Posted by: Sutton Vane Associates
The lighting in a Shopping Mall is an important factor in its success. Good lighting can have a positive effect on the experience of the visitor and make them spend more time in the mall and spend more money. The lighting should reinforce the atmosphere of the mall and the lighting has to comply with regulations that cover both the light itself and the energy that the lighting scheme uses.
Complying with regulations is important as non-compliance can mean that a mall is not allowed to open. The Codes and Regulations that cover lighting vary not just from one country to the next but can also vary from one region or even city to the next. Sutton Vane Associates designs lighting schemes for projects all over the world. First the practice designs lighting that will be attractive to visitors and reinforce the architectural story. Then they often use a local electrical engineer, or person of similar standing, to check that the details of the scheme comply with the local regulations and that all appropriate forms, inspections or certificates have been completed.
In addition to the normal lighting, there is the emergency lighting. This is usually compulsory. One part of it is lit signage which can be a green running person pictogram or the word EXIT. These signs direct visitors to safe exit routes. The other part is illumination that gives a low level of light which is enough for the visitors to see their way out safely should the electrical supply fail and the normal lights go out. Emergency lighting should not detract from the appearance of a mall.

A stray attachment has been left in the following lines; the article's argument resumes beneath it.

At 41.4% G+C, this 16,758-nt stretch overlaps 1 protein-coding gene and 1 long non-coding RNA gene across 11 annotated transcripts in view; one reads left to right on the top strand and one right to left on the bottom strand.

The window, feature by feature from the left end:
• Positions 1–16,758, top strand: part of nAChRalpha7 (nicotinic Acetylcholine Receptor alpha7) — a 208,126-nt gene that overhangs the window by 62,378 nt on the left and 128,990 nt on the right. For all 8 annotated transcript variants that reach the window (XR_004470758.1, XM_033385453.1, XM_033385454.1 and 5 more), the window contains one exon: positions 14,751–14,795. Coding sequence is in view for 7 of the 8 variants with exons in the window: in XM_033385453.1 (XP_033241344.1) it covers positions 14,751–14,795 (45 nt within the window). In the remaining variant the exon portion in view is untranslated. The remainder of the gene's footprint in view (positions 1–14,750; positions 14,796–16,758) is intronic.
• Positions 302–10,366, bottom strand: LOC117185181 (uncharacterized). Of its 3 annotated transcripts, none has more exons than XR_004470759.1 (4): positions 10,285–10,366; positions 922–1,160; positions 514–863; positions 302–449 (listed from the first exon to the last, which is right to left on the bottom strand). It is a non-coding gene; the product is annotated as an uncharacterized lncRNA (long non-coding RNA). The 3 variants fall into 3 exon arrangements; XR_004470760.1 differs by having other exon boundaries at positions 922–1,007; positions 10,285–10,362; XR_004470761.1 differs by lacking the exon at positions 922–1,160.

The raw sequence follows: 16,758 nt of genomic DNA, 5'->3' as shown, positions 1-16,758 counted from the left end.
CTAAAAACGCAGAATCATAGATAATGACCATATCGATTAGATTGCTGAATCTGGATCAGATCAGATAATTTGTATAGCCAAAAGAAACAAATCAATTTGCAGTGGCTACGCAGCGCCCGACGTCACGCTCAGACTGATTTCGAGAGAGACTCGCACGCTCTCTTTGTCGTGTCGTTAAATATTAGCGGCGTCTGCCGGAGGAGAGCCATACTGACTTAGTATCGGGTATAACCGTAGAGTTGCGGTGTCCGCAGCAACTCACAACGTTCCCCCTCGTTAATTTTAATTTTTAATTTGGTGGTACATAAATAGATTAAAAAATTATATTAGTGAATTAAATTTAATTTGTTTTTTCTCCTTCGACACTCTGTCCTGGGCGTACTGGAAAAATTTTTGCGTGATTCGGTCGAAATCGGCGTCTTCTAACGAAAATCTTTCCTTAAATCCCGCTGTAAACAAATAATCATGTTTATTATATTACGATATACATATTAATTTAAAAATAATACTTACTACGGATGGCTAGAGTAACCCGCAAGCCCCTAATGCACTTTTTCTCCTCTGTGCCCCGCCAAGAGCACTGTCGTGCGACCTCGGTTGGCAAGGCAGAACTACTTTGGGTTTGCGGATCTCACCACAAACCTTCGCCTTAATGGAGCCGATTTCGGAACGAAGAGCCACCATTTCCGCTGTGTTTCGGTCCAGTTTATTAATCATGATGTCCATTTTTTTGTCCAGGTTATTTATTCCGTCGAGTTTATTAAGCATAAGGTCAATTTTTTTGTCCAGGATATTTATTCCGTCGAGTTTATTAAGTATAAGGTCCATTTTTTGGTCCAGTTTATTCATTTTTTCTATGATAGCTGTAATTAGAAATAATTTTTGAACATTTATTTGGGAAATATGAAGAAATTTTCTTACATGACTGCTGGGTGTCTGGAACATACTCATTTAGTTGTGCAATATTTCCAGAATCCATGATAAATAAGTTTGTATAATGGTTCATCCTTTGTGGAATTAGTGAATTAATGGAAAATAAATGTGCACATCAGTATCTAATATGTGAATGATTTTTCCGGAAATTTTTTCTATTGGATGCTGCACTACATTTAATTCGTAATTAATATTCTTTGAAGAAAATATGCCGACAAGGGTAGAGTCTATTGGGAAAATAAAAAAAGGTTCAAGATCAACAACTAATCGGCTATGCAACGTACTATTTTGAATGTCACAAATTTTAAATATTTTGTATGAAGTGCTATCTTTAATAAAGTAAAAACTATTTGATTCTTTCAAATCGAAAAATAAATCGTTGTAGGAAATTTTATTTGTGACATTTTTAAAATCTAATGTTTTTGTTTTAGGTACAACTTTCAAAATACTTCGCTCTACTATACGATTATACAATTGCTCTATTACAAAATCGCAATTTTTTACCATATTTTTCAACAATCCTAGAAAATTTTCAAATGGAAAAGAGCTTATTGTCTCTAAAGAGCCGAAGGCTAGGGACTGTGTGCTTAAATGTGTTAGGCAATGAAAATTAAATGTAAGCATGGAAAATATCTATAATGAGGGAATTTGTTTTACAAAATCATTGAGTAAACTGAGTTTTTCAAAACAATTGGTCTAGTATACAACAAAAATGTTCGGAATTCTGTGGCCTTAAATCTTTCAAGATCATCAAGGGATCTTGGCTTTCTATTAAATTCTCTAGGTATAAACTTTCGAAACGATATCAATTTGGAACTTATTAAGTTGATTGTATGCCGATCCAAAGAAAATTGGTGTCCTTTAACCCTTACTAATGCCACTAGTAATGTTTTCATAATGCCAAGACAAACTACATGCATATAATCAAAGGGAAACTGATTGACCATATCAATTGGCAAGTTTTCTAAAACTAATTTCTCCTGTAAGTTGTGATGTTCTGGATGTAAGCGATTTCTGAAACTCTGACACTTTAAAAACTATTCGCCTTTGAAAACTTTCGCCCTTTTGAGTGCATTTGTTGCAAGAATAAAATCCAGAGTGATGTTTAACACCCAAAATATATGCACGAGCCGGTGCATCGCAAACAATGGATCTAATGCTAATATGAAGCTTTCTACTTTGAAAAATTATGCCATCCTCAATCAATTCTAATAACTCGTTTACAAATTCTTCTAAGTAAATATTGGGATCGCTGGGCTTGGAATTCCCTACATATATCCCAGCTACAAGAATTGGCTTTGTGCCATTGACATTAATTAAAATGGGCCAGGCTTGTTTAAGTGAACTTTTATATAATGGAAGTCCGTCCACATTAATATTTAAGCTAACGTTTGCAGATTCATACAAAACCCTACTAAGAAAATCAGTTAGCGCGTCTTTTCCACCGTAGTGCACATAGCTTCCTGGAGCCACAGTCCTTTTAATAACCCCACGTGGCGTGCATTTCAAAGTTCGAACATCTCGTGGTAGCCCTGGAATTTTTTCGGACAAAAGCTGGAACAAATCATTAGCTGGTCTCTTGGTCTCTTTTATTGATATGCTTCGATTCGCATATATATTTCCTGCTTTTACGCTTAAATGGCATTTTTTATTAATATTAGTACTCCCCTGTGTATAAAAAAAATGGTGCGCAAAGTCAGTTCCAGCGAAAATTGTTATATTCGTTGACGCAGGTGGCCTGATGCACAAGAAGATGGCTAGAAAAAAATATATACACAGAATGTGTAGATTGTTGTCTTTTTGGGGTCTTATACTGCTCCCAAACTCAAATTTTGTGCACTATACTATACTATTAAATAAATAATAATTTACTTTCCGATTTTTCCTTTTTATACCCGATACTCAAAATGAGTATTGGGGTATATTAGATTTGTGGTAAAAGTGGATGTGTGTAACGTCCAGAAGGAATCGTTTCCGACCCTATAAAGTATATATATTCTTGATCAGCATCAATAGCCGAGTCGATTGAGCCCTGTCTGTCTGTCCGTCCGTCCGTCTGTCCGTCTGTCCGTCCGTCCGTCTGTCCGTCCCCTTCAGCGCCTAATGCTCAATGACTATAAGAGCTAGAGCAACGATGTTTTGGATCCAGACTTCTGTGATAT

The shop at Durham Cathedral. The emergency lighting is by tiny black downlights hidden up in the ceiling, only one can be seen. Lighting Design in all pictures by Sutton Vane Associates.
A shop in a larger building. As the roof is so open, the emergency lighting is delivered from the emergency lighting in the ceiling of the larger building.
A small extension to a mall. The emergency exit pictogram can be seen. The decorative wall lights give both normal lighting and emergency lighting.
Many countries have regulations to reduce the energy consumption of lighting schemes. These regulations can state a maximum number of watts of electricity that can be used per area of floor. Other versions require a minimum efficiency for each light fitting used, often quoted in lumens per circuit watt. There are also regulations on what type of lamp can be used. Some regulations state how the lighting is controlled to try to reduce lights running when not needed.
The use of daylight, which uses no energy, is usually encouraged by lighting regulations. But a lighting designer must work closely with the architect to make sure that the windows are the right size and type to comply with architectural regulations that may control window sizes to prevent energy waste by heat loss.
Sutton Vane Associates always works to reduce the energy load of all the lighting schemes it designs, so compliance with many regulations is achieved automatically by their designs.
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